The testimony of the county attorney shows that soon after the shooting of Clark, Mrs. Ailene Clark appeared and signed a written statement, in appellant's presence, that she shot her husband; but after the true facts were brought to the attention of the law enforcement officials, appellant confessed that she shot Clark.

Under the evidence the question of appellant's guilt was for the jury and we find there was ample evidence to sustain its verdict. Shepherd v. Commonwealth, 306 Ky. 121, 206 S.W.2d 485; Devers v. Commonwealth, 305 Ky. 551, 204 S.W.2d 968.

Appellant insists that the court committed prejudicial error in limiting the effect of certain testimony that related to assaults perpetrated by George Clark upon his wife prior to the occasion of the shooting. The admonition of the court was to the effect that the jury should consider the evidence of previous assaults of Clark upon his wife, only insofar as it 'would throw any light on the attitude and frame of mind of the deceased at the time he was killed.'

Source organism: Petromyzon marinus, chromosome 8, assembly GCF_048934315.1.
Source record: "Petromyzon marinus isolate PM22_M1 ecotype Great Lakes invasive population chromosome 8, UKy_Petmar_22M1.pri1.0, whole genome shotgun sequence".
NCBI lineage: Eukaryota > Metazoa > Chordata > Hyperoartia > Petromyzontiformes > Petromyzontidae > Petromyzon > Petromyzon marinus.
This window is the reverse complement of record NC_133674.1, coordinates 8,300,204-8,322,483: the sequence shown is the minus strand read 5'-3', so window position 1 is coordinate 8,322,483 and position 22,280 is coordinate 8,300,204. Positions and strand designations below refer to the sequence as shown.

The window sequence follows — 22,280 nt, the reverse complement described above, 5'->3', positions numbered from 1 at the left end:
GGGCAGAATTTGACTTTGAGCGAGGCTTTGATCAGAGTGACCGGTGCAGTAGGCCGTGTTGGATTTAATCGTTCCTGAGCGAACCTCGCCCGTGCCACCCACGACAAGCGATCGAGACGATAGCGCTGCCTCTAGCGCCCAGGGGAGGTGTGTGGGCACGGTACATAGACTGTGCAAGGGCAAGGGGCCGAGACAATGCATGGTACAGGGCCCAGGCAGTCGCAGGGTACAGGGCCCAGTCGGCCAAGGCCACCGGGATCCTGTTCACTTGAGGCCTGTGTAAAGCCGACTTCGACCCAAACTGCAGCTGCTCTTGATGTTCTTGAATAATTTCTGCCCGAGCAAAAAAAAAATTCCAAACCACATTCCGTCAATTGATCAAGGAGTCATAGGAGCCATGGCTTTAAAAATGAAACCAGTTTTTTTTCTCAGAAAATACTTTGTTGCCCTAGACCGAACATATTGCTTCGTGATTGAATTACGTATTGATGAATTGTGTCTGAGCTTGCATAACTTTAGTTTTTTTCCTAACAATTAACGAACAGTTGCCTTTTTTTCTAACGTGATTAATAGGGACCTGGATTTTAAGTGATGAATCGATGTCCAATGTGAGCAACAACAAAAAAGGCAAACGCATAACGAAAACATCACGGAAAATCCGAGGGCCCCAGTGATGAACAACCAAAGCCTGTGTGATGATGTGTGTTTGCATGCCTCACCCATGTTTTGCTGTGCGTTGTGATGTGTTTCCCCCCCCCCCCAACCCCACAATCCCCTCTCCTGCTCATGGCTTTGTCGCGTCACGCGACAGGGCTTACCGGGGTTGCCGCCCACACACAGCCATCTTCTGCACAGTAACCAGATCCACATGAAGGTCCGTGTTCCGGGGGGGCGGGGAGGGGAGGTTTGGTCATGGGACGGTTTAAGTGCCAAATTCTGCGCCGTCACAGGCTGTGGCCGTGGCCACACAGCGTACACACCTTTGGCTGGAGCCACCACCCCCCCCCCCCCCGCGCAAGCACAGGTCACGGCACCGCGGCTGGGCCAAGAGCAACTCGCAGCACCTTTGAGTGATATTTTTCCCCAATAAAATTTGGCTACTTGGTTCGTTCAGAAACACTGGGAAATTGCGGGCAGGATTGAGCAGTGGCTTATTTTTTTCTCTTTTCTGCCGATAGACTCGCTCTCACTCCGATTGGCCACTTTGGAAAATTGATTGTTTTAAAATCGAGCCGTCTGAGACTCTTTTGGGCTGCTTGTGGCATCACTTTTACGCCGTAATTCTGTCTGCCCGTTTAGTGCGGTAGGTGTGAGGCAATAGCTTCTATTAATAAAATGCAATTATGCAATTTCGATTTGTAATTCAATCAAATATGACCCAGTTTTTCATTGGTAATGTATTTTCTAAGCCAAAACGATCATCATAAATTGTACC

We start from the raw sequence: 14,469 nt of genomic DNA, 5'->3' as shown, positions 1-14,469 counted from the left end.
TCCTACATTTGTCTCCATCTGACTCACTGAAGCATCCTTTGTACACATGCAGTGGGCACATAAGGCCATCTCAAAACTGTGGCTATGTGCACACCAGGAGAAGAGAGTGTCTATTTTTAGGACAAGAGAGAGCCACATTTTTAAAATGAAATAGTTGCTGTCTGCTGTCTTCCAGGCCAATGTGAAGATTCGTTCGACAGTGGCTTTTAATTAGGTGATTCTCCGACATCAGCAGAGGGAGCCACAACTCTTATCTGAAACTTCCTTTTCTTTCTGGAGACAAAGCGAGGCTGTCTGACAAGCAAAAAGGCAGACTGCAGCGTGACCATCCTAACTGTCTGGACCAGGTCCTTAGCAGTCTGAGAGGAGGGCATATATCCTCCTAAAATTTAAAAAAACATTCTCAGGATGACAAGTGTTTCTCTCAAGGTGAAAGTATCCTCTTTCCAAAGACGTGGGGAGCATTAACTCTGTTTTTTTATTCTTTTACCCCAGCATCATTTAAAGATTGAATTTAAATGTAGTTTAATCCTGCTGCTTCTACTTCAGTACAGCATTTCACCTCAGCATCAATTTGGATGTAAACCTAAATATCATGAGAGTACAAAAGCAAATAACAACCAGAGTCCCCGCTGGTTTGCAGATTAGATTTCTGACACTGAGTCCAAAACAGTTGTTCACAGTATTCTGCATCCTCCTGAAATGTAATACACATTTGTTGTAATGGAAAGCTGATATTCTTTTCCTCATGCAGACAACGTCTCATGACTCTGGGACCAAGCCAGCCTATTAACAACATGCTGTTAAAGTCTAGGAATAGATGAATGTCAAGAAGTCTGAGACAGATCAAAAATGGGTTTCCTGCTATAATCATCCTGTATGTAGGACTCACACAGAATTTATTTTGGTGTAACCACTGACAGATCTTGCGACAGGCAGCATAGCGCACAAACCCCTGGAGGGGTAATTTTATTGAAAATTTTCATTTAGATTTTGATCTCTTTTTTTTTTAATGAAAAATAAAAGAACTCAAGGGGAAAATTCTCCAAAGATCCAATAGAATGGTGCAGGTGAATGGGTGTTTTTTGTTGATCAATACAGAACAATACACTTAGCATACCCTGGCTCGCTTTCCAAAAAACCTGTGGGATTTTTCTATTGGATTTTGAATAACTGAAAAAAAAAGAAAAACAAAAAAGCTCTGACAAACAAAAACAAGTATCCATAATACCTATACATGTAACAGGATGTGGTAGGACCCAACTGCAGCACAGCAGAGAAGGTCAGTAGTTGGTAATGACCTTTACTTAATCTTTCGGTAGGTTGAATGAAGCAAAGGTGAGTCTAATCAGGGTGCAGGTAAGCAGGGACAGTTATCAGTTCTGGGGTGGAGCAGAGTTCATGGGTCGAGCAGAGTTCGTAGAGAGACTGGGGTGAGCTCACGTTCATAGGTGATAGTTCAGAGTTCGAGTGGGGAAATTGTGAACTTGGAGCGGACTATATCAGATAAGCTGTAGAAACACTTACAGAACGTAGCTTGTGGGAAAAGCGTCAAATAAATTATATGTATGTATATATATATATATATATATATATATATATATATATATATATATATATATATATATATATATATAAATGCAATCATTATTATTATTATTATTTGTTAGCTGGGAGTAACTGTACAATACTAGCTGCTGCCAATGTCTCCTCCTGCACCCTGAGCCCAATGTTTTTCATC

Although the admonition was technically incorrect, we do not find it to be prejudicially erroneous in this case for two reasons: (1) As there was no dispute about appellant's right to be present on Clark's premises as the time of the shooting; and (2) in view of the fact that appellant did not contend that she shot deceased in heat and passion because of provocation consisting of deceased's abuse of her daughter, but that she shot Clark in self-defense or in the defense of her daughter.

The specific objection to the instructions is directed to the voluntary manslaughter instruction. Appellant argues that the instruction was inadequate. We have carefully examined all the instructions and find that they sufficiently cover the whole law of the case. A voluntary manslaughter instruction is in proper form if it requires the jury to believe that the killing was done in sudden heat and passion upon provocation reasonably calculated to excite the passion of defendant beyond the power of his control. Taylor v. Commonwealth, 262 Ky. 126, 89 S.W.2d 630; Woodall v. Commonwealth, 244 Ky. 320, 50 S.W.2d 939; Grammer v. Commonwealth, 222 Ky. 727, 2 S.W.2d 373; Miller v. Commonwealth, 163 Ky. 246, 173 S.W. 761; Stanley's Instructions to Juries, Section 873. There is no necessity for going further and specifically stating what constitutes provocation where such instruction is given. Cook v. Commonwealth, 72 S.W. 283, 24 Ky.Law. Rep. 1731. We think that the instruction given on voluntary manslaughter was more favorable to appellant than she was entitled to receive.

We find no error prejudicial to appellant's substantial rights, therefore the ...